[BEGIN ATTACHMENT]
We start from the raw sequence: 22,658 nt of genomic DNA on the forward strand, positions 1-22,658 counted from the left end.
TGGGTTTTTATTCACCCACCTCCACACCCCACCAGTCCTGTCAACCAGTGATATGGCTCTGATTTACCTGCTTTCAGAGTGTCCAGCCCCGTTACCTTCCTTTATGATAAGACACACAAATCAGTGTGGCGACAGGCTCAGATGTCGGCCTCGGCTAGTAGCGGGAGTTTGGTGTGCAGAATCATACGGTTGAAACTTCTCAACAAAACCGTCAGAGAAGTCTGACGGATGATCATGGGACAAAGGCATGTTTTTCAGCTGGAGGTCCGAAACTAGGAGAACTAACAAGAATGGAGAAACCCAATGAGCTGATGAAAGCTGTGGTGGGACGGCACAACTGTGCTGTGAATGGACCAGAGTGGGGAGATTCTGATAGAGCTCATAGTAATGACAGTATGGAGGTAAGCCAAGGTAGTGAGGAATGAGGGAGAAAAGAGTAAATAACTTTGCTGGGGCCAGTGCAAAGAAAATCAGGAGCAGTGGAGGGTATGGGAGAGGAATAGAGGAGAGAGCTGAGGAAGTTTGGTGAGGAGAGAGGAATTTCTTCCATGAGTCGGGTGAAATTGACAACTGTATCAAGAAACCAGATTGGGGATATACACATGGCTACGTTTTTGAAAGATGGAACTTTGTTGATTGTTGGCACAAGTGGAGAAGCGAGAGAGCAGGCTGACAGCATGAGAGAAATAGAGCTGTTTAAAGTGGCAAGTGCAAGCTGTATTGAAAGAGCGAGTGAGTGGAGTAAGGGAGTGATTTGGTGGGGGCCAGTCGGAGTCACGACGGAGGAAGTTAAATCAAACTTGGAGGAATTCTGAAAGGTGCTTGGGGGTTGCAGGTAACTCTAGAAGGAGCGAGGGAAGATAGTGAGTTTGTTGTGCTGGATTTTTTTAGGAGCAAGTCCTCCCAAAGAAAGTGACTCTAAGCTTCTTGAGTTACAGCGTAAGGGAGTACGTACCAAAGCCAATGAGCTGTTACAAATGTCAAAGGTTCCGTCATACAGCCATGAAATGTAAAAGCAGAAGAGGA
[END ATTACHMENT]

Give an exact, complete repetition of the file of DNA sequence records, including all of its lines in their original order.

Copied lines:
We start from the raw sequence: 22,658 nt of genomic DNA on the forward strand, positions 1-22,658 counted from the left end.
TGGGTTTTTATTCACCCACCTCCACACCCCACCAGTCCTGTCAACCAGTGATATGGCTCTGATTTACCTGCTTTCAGAGTGTCCAGCCCCGTTACCTTCCTTTATGATAAGACACACAAATCAGTGTGGCGACAGGCTCAGATGTCGGCCTCGGCTAGTAGCGGGAGTTTGGTGTGCAGAATCATACGGTTGAAACTTCTCAACAAAACCGTCAGAGAAGTCTGACGGATGATCATGGGACAAAGGCATGTTTTTCAGCTGGAGGTCCGAAACTAGGAGAACTAACAAGAATGGAGAAACCCAATGAGCTGATGAAAGCTGTGGTGGGACGGCACAACTGTGCTGTGAATGGACCAGAGTGGGGAGATTCTGATAGAGCTCATAGTAATGACAGTATGGAGGTAAGCCAAGGTAGTGAGGAATGAGGGAGAAAAGAGTAAATAACTTTGCTGGGGCCAGTGCAAAGAAAATCAGGAGCAGTGGAGGGTATGGGAGAGGAATAGAGGAGAGAGCTGAGGAAGTTTGGTGAGGAGAGAGGAATTTCTTCCATGAGTCGGGTGAAATTGACAACTGTATCAAGAAACCAGATTGGGGATATACACATGGCTACGTTTTTGAAAGATGGAACTTTGTTGATTGTTGGCACAAGTGGAGAAGCGAGAGAGCAGGCTGACAGCATGAGAGAAATAGAGCTGTTTAAAGTGGCAAGTGCAAGCTGTATTGAAAGAGCGAGTGAGTGGAGTAAGGGAGTGATTTGGTGGGGGCCAGTCGGAGTCACGACGGAGGAAGTTAAATCAAACTTGGAGGAATTCTGAAAGGTGCTTGGGGGTTGCAGGTAACTCTAGAAGGAGCGAGGGAAGATAGTGAGTTTGTTGTGCTGGATTTTTTTAGGAGCAAGTCCTCCCAAAGAAAGTGACTCTAAGCTTCTTGAGTTACAGCGTAAGGGAGTACGTACCAAAGCCAATGAGCTGTTACAAATGTCAAAGGTTCCGTCATACAGCCATGAAATGTAAAAGCAGAAGAGGA